Today there’s reason to focus on another topic related to gender and with ties to a major 1970s milestone.
The big news in gender equality is that the US Soccer Federation announced a new 50-50 split in the way it pays men and women competing for the US national soccer teams. The deal announced on Wednesday means both sides will receive the same pay and prize money, including for participating at World Cups.
The agreement is the result of years of lawsuits and lobbying by players for the spectacular US Women’s National Team.
The idea of the women’s side achieving parity with the fair-to-middling (by international soccer standards) US Men’s National Team is something to celebrate.
“This is a truly historic moment,” said US Soccer President Cindy Parlow Cone in a statement on Wednesday, according to CNN’s report. “These agreements have changed the game forever here in the United States and have the potential to change the game around the world.”
It’s not just about money, but also should improve the training and playing environment for American women. Supporters hope the agreement will be a worldwide model.
50 years of Title IX
Another worldwide model for gender equality is Title IX, the civil rights law signed in June 1972, less than a year before the Supreme Court’s Roe v. Wade decision. It prohibits discrimination based on sex in education programs or activities that receive federal money, including sports.
Title IX has also been the subject of numerous lawsuits and controversies, most recently around how transgender college athletes should be included in competition.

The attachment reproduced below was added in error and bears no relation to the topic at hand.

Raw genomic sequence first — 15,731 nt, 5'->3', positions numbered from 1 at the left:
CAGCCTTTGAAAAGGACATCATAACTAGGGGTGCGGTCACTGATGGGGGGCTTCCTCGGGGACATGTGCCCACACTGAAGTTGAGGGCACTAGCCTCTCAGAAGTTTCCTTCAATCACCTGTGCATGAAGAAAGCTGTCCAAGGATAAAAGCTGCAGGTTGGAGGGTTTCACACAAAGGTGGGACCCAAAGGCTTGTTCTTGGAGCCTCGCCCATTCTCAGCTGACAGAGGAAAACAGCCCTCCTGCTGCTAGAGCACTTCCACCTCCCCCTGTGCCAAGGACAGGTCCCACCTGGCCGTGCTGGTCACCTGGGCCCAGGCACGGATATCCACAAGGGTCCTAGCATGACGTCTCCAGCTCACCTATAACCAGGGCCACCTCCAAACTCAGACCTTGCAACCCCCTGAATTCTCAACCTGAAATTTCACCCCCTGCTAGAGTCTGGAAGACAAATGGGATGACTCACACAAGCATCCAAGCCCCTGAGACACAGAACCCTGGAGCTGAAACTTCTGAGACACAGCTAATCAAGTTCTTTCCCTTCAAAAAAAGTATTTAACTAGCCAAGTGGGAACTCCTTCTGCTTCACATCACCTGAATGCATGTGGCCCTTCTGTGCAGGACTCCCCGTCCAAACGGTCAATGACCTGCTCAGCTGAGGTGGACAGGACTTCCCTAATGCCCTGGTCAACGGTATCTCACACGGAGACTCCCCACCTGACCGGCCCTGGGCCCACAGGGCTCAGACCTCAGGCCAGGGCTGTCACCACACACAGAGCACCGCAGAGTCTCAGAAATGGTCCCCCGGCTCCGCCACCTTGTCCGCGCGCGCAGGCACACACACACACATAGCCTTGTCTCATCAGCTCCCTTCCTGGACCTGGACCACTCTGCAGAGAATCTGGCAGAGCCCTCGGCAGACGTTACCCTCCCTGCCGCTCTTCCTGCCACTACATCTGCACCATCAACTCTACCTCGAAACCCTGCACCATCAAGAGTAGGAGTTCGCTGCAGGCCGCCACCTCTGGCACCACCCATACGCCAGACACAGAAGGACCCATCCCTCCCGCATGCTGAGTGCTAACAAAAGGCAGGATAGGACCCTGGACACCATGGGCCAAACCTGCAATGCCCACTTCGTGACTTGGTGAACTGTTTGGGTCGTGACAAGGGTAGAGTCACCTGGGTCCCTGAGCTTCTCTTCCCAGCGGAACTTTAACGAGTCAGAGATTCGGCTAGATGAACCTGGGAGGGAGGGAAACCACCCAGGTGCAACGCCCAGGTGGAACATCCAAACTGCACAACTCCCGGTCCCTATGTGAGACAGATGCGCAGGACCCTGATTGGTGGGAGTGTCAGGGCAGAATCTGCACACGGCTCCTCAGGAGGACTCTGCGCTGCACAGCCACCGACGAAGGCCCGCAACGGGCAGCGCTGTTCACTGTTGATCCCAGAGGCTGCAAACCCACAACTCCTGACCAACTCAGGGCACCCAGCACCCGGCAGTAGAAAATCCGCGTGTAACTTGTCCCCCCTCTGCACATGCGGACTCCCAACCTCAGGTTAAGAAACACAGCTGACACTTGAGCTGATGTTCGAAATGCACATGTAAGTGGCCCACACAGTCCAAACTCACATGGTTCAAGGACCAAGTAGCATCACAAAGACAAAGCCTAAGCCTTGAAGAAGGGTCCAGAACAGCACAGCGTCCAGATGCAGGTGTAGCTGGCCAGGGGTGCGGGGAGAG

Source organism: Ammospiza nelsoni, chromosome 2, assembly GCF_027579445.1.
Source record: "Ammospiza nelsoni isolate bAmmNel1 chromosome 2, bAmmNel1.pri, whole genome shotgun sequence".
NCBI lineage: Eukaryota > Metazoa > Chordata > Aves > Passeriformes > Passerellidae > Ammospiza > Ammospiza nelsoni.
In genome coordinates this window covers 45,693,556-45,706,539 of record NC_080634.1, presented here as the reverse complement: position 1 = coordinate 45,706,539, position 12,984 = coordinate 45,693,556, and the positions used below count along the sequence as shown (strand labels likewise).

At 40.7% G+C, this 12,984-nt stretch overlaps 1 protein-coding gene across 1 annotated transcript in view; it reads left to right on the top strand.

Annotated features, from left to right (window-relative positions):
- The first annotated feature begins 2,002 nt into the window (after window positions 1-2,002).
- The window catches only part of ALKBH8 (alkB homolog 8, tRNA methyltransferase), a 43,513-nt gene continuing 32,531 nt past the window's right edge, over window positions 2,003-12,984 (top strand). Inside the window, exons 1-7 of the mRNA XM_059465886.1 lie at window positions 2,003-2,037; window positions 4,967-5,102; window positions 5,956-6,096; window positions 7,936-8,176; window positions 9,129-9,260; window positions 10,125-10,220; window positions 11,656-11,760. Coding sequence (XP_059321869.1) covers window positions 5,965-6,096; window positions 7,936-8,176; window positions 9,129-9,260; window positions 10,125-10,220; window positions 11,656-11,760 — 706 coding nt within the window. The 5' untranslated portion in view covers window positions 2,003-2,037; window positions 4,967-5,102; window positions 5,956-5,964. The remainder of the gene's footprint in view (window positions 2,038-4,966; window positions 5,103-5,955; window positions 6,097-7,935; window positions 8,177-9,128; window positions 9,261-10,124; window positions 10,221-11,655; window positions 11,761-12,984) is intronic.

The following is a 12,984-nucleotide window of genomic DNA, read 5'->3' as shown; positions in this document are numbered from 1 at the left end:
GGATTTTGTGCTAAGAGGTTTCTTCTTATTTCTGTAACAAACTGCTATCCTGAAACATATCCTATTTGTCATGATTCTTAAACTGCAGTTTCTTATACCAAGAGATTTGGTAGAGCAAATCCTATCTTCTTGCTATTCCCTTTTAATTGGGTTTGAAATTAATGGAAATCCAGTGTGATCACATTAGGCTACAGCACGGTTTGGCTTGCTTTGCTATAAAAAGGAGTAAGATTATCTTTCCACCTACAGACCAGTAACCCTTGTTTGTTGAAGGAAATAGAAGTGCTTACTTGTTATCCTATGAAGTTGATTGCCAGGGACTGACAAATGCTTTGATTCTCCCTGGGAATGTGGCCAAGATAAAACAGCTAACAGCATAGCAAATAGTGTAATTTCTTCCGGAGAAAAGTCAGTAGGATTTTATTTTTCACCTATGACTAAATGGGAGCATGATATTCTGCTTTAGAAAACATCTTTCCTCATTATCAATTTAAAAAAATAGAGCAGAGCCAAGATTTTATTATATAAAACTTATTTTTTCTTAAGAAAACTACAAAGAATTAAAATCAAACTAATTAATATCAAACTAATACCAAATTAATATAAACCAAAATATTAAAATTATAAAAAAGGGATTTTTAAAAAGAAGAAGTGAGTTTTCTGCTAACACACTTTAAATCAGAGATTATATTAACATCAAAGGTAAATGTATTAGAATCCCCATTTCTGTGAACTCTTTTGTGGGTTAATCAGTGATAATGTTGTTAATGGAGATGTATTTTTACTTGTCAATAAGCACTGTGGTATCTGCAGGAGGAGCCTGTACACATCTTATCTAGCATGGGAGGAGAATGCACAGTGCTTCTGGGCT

It’s hard not to see the US Women’s National Team’s success as a beneficiary of Title IX and the outsize growth of women’s sports in the US compared with other countries.
While Wednesday’s agreement is another step toward equality, there’s clearly still a long way to go, as I learned when I wrote about Title IX back in 2019 after the US Women’s National Team won their second consecutive World Cup.
Women in sports still make a LOT less money
Despite the revenue-sharing agreement for US soccer, the economics of women’s professional sports are very different than they are for American men.
Brittney Griner is the American basketball player being wrongfully held in Russia.A seven-time Women’s National Basketball Association All-Star, she started playing in Russia in 2015 during the league’s offseason — in search of a larger paycheck than the low six-figure salaries the WNBA offers top players.
The equivalent to Griner in the NBA might be Kyrie Irving, a seven-time All-Star and US national team player who makes tens of millions of …….